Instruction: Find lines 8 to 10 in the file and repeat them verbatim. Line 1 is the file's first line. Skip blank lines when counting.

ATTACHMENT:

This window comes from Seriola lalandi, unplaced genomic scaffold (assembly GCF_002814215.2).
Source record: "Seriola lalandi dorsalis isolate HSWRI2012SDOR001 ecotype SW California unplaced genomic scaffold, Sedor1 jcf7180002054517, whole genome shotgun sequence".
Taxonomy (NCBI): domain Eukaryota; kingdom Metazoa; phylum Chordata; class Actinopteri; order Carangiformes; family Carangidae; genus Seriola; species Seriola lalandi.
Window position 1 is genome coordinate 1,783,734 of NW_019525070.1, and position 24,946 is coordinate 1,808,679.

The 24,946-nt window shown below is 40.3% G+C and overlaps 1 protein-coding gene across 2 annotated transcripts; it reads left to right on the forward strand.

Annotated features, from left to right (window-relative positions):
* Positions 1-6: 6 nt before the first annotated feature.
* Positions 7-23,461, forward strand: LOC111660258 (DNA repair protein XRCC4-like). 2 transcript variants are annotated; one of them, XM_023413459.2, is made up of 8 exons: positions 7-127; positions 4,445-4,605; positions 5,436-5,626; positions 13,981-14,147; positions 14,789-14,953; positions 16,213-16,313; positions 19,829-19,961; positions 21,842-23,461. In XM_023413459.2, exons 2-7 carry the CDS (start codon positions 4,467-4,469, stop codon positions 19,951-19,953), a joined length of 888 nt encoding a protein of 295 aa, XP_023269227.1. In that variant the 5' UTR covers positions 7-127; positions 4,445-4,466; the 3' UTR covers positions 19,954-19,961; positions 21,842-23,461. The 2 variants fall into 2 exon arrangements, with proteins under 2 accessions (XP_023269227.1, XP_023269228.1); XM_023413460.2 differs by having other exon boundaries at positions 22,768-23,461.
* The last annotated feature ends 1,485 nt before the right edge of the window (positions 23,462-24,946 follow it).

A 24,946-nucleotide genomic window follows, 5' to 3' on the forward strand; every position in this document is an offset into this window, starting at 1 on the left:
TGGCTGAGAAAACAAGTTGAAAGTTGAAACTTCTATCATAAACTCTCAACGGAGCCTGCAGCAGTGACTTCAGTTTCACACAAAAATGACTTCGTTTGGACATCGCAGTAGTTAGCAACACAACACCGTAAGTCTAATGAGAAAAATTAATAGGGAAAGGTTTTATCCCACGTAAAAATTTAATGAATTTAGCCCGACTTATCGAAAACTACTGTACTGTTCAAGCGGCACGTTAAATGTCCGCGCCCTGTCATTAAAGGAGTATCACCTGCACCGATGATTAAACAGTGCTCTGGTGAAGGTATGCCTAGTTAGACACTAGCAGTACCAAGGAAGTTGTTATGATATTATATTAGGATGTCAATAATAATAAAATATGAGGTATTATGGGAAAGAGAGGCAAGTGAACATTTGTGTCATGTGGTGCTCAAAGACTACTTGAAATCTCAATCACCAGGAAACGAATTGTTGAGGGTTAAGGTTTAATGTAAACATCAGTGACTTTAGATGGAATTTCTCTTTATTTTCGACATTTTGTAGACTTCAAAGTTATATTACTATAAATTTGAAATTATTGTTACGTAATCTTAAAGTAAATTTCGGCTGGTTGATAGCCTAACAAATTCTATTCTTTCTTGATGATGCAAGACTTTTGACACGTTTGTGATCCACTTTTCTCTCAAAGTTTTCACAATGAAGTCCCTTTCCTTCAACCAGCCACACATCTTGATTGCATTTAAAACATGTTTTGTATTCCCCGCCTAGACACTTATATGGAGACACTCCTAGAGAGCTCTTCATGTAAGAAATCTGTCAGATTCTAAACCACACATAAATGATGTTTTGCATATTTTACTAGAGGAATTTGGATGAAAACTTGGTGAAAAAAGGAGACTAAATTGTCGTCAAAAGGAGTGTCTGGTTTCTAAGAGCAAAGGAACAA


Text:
* Positions 7-23,461, forward strand: LOC111660258 (DNA repair protein XRCC4-like). 2 transcript variants are annotated; one of them, XM_023413459.2, is made up of 8 exons: positions 7-127; positions 4,445-4,605; positions 5,436-5,626; positions 13,981-14,147; positions 14,789-14,953; positions 16,213-16,313; positions 19,829-19,961; positions 21,842-23,461. In XM_023413459.2, exons 2-7 carry the CDS (start codon positions 4,467-4,469, stop codon positions 19,951-19,953), a joined length of 888 nt encoding a protein of 295 aa, XP_023269227.1. In that variant the 5' UTR covers positions 7-127; positions 4,445-4,466; the 3' UTR covers positions 19,954-19,961; positions 21,842-23,461. The 2 variants fall into 2 exon arrangements, with proteins under 2 accessions (XP_023269227.1, XP_023269228.1); XM_023413460.2 differs by having other exon boundaries at positions 22,768-23,461.
* The last annotated feature ends 1,485 nt before the right edge of the window (positions 23,462-24,946 follow it).

A 24,946-nucleotide genomic window follows, 5' to 3' on the forward strand; every position in this document is an offset into this window, starting at 1 on the left: